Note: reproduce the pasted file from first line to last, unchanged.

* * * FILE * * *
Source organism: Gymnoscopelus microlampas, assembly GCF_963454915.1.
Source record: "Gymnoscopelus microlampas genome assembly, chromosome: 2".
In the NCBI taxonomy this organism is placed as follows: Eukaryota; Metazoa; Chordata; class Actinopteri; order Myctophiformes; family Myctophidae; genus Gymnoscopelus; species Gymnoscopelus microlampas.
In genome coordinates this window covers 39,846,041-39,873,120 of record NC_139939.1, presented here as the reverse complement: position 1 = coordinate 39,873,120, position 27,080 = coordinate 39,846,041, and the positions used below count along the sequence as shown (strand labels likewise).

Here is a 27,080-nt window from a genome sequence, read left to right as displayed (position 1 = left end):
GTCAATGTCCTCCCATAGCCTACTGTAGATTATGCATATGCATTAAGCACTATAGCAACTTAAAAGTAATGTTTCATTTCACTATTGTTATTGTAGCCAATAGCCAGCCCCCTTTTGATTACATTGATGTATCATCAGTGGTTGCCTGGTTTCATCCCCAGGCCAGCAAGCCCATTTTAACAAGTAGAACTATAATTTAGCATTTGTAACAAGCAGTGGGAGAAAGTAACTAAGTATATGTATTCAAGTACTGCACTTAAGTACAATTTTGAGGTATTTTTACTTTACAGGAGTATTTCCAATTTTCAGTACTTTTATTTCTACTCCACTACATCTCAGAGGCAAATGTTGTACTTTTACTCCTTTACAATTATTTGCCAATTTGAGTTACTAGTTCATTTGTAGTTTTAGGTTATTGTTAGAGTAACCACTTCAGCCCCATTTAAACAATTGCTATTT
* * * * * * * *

Source organism: Gymnoscopelus microlampas, assembly GCF_963454915.1.
Source record: "Gymnoscopelus microlampas genome assembly, chromosome: 2".
In the NCBI taxonomy this organism is placed as follows: Eukaryota; Metazoa; Chordata; class Actinopteri; order Myctophiformes; family Myctophidae; genus Gymnoscopelus; species Gymnoscopelus microlampas.
In genome coordinates this window covers 39,846,041-39,873,120 of record NC_139939.1, presented here as the reverse complement: position 1 = coordinate 39,873,120, position 27,080 = coordinate 39,846,041, and the positions used below count along the sequence as shown (strand labels likewise).

Here is a 27,080-nt window from a genome sequence, read left to right as displayed (position 1 = left end):
GTCAATGTCCTCCCATAGCCTACTGTAGATTATGCATATGCATTAAGCACTATAGCAACTTAAAAGTAATGTTTCATTTCACTATTGTTATTGTAGCCAATAGCCAGCCCCCTTTTGATTACATTGATGTATCATCAGTGGTTGCCTGGTTTCATCCCCAGGCCAGCAAGCCCATTTTAACAAGTAGAACTATAATTTAGCATTTGTAACAAGCAGTGGGAGAAAGTAACTAAGTATATGTATTCAAGTACTGCACTTAAGTACAATTTTGAGGTATTTTTACTTTACAGGAGTATTTCCAATTTTCAGTACTTTTATTTCTACTCCACTACATCTCAGAGGCAAATGTTGTACTTTTACTCCTTTACAATTATTTGCCAATTTGAGTTACTAGTTCATTTGTAGTTTTAGGTTATTGTTAGAGTAACCACTTCAGCCCCATTTAAACAATTGCTATTT